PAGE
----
Thousands of people express outrage about Hill's execution because it is illegal to execute the mentally ill according to state and federal law. Georgia executed another mentally ill man in 2010, Brandon Rhode. The U.S. Supreme Court ruled such killings unconstitutional, but Texas also kills mentally ill people regularly. Executioners have no regard for pleas for justice and compassion, but money can sometimes change things. Death penalty cases cost taxpayers millions more than when prosecutors seek life sentences. Several states where capital punishment was repealed cited the cost as one deciding factor. Abolitionists plan candlelight vigils for Warren Lee Hill and other death row inmates to protest capital punishment, but more must be done. Lawsuits after executions would make DP cost much more than it already does and deter capital punishment.
Hill's cellmate's death clearly resulted from the prison's negligence. Inmates should not be locked in cells with armed homicidal mental patients to be killed in their sleep, and the state should not ignore its own culpability in such murders and execute sick men. A similar incident occurred in Georgia a couple of years ago when a mentally ill inmate in DeKalb County Jail also killed his cellmate. A former jail guard at Memphis Shelby County Jail reported a shocking jail death to the radio audience of a Rev. Pinkney Blogtalk Show. Apparently, jail guards released two acute mental patients from isolation to watch them have a "dog fight" to the finish. Jailers have a duty to provide a secure environment for incarcerated persons, but the responsibility is not always taken seriously.
Millions of Americans are concerned about prisoners' human rights and object to capital punishment, but officials do not care as much about citizens' protests as they should. It would be more effective to examine death penalty cases to identify a reason to sue the state following execution. For instance, Hank Skinner begged for a DNA test for years to prove he is innocent, but his requests were denied. Finally, Texas approved Skinner's DNA test, but the bloodstained jacket that Skinner counted on to exonerate him was suddenly reported "missing" from the state's evidence storage. If Skinner is executed, Texas should be sued for negligence regarding the lost jacket.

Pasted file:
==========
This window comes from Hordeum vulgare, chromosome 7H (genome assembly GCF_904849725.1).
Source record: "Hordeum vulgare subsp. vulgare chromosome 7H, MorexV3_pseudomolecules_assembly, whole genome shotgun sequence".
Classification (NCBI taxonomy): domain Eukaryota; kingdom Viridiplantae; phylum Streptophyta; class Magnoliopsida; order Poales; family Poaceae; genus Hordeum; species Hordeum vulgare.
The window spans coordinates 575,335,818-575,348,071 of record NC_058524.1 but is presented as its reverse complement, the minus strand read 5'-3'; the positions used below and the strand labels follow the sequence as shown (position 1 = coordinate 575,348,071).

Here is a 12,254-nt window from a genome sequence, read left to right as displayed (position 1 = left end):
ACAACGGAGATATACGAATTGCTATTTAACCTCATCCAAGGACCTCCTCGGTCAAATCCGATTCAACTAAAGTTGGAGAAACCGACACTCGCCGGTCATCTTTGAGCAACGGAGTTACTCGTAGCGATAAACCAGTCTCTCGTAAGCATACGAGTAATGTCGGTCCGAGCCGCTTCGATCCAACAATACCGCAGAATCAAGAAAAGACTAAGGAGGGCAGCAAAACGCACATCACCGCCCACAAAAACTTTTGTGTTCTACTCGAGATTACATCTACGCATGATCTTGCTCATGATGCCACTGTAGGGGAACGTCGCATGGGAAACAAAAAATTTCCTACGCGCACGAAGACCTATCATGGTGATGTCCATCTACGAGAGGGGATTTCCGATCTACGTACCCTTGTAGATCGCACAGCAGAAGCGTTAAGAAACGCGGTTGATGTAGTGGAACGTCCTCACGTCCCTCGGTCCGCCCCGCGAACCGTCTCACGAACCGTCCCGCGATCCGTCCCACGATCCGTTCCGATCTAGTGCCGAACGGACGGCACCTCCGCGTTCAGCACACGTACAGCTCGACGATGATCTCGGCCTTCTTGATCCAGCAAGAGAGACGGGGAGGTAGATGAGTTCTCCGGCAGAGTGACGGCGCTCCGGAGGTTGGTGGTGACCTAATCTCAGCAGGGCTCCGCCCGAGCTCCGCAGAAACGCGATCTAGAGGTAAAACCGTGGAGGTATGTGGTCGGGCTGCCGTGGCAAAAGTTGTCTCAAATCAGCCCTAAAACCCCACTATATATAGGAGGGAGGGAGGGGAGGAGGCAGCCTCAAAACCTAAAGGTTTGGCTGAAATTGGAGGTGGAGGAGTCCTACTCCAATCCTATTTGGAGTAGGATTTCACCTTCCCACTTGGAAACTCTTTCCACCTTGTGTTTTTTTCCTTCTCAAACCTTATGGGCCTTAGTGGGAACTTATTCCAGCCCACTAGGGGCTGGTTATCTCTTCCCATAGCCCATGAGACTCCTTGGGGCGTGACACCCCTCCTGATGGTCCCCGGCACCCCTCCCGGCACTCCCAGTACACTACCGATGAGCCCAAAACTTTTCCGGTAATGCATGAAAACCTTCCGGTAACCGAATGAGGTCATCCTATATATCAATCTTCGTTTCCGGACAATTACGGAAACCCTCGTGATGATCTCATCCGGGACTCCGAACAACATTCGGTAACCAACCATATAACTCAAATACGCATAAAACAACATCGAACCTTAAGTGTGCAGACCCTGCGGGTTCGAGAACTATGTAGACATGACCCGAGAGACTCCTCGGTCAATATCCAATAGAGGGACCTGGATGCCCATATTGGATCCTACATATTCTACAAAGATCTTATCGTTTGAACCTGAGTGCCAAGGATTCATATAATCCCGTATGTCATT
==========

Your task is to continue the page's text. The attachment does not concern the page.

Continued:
Every execution, especially when victims are mentally ill, should be followed by a lawsuit if any valid fault against the state can be established.
Consider that almost no mentally ill people who are receiving proper psychiatric care do violent crimes, but states usually withhold treatment until a mentally challenged person PROVES (often through violence) that he is a danger to self and others. That standard has led to numerous avoidable murders and suicides. In such cases, the affected families may be able to sue for damages. Please help the families of Warren Hill and his victim to hold the prison responsible for the inmate's death that should not have happened in a controlled environment. LAWSUITS FOLLOWING WARREN LEE HILL'S WRONGFUL EXECUTION MAY DETER FUTURE STATE KILLINGS OF THE MENTALLY ILL.